WASHINGTON – They’re not perfect measures of public interest, but the year-end roundups released by tech giants Google, Twitter and Facebook do provide some insight into the online political curiosity of the nation.

Of the year’s political events, none captured the nation’s attention quite like the government shutdown. Only the Super Bowl was talked about more than the 16-day closure of the federal government on Facebook. And on Google, it was the sixth-highest trending search topic and the second-highest trending event after the Boston Marathon bombing.

Interest on Google in the shutdown far outstripped that of the rollout of the federal health insurance marketplaces under the Affordable Care Act, at least until the shutdown ended. Yahoo’s audience was much more interested in the so-called Obamacare implementation, with the term landing sixth on its top 10 most-searched list. And users of Microsoft’s Bing were more interested in gun rights, Anthony Weiner and the fiscal cliff.

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But Google’s reach is more than double that of Bing and Yahoo combined, putting the government shutdown at the forefront of the year’s political news.

Google in particular shows just how quickly an issue can seize the nation’s attention and then just as quickly return to the back burner. Interest in the Syrian civil war spiked as the possibility of U.S. military intervention intensified, peaking immediately after President Obama’s Aug. 31 speech asking for congressional support for strikes against Syria.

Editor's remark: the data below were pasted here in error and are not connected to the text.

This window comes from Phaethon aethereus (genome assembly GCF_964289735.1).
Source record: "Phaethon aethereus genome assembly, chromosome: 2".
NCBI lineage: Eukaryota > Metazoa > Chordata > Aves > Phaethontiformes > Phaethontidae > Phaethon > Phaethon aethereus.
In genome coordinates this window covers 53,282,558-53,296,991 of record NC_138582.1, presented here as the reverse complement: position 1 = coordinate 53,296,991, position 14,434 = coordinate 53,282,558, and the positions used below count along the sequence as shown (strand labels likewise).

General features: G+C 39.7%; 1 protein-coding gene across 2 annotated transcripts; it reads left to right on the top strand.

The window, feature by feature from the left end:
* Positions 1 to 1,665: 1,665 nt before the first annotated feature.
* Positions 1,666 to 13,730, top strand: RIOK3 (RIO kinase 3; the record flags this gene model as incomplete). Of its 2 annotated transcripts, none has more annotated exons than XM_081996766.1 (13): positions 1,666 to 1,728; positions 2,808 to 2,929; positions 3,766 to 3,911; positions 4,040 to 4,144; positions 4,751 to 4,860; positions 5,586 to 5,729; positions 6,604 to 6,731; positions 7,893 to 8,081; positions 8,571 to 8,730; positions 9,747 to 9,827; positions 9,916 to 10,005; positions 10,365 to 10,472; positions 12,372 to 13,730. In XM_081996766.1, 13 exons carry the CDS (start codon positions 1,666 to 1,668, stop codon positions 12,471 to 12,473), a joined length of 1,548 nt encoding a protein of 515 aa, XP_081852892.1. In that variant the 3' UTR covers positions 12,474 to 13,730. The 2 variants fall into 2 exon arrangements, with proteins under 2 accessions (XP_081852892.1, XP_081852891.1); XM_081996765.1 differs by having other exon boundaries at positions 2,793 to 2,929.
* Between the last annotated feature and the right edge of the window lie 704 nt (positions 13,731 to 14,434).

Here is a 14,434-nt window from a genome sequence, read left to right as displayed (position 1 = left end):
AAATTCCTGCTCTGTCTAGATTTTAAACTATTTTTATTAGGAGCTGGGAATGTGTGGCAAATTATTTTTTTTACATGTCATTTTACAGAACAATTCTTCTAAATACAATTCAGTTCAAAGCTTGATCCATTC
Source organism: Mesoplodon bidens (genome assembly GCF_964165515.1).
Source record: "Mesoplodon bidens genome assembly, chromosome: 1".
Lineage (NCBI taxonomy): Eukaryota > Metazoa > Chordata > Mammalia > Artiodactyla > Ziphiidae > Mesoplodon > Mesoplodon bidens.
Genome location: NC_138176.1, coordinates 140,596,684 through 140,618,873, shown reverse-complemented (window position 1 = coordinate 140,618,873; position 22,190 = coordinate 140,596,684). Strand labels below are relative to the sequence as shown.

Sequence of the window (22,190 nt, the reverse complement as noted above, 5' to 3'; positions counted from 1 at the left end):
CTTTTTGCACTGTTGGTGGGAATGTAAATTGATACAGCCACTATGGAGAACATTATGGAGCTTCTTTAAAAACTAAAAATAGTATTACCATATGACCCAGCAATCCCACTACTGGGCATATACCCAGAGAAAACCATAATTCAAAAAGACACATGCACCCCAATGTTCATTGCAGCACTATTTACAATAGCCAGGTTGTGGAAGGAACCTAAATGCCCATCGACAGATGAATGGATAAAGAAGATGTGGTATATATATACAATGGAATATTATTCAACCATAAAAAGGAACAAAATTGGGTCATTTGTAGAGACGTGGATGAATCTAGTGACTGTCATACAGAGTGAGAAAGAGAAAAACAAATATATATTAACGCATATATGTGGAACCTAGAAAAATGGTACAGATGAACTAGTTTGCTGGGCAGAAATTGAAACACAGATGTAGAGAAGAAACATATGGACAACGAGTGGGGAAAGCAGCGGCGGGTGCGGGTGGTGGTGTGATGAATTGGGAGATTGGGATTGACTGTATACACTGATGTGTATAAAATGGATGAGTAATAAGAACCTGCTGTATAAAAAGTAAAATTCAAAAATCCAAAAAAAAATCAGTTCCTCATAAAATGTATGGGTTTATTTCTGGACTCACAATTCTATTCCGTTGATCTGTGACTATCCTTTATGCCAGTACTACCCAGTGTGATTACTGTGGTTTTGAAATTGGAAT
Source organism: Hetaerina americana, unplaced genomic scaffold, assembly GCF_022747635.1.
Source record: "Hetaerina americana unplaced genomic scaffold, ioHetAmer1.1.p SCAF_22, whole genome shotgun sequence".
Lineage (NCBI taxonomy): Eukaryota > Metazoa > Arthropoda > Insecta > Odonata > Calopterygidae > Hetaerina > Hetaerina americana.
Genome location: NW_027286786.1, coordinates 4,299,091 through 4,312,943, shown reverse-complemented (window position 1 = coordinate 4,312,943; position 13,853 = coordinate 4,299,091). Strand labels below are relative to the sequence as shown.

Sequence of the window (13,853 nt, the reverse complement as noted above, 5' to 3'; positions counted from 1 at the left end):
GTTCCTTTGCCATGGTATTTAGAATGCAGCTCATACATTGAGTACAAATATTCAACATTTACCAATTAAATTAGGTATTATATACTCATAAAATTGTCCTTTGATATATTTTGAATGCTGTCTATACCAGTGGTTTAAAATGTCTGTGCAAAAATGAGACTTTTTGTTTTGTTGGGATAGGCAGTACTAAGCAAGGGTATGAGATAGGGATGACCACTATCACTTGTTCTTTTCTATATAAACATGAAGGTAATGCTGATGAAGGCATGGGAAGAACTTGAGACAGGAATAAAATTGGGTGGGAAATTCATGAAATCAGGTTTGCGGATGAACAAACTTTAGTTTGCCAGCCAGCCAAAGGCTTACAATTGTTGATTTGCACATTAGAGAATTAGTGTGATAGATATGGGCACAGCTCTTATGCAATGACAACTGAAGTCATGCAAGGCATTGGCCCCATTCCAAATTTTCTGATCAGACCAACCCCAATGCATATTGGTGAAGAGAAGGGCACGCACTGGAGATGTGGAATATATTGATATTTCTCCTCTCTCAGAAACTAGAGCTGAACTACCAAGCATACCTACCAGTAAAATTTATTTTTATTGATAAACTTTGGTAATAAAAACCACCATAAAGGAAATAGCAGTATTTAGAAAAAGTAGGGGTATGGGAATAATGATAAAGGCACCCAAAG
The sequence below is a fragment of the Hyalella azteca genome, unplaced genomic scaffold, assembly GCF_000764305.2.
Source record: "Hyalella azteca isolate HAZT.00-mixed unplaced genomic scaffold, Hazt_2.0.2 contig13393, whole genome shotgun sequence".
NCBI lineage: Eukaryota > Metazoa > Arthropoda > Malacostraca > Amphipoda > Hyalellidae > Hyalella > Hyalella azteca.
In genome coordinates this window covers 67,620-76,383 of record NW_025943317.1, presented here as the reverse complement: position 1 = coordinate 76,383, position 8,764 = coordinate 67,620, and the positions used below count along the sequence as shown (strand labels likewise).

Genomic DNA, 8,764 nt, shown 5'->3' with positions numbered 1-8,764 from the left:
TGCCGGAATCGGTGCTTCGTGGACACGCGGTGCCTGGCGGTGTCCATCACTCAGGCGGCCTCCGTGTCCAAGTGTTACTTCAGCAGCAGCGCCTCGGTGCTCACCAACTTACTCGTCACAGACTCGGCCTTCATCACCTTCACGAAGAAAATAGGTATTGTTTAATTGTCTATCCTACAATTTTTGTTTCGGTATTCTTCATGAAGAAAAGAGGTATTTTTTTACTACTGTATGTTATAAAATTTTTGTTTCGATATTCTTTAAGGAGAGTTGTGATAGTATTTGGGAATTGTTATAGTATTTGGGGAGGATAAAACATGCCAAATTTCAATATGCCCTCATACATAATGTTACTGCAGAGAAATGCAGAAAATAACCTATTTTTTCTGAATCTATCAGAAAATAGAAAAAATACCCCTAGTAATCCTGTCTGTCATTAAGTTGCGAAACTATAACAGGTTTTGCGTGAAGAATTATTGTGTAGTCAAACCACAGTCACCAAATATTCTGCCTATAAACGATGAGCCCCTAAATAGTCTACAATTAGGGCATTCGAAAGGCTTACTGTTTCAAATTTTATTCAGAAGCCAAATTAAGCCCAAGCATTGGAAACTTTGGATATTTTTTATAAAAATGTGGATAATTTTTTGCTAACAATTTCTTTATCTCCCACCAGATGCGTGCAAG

But compared with issues such as the government shutdown or the Affordable Care Act, the debate over intervention in Syria was just a blip on the radar.

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As far as political personalities are concerned, the filibuster duo, Sens. Rand Paul (R-Ky.) and Ted Cruz (R-Texas), received significant surges in attention during their much-publicized stances against Obama’s drone and healthcare policies.

Though at no point did their speechifying overshadow interest in, say, Obama, Cruz’s sort-of-filibuster landed him the second-highest increase in search volume among male political figures, beaten only by the late Nelson Mandela. Paul was fifth on the list, beating Secretary of State John Kerry (No. 8) and Vice President Joseph Biden (No. 10).

And those Republican filibusters spread across the social Web, with #StandWithRand dominating Twitter during the nearly 13-hour filibuster.

Texas State Sen. Wendy Davis was similarly launched into online stardom with her own filibuster against abortion restrictions. Davis, previously an unknown figure, shot to the top of Google’s rankings for female politicians, became a social media sensation and is now in the midst of a gubernatorial bid.

Serving as a reminder to politicians and reporters alike that not every American is informed about everything, four of the top 10 most frequently searched “What is … ?” questions over the past year were tied to political issues.

Google users wondered what ricin was after a letter containing the deadly substance was mailed to President Obama, what the Defense of Marriage Act was as soon as the Supreme Court invalidated it in June, what the sequestration budget cuts were and, three years after it was passed, what Obamacare is.

Google’s figures are generated from a sample of U.S. queries made through its search engine to estimate how many times a particular term was searched in comparison to total searches at that time.

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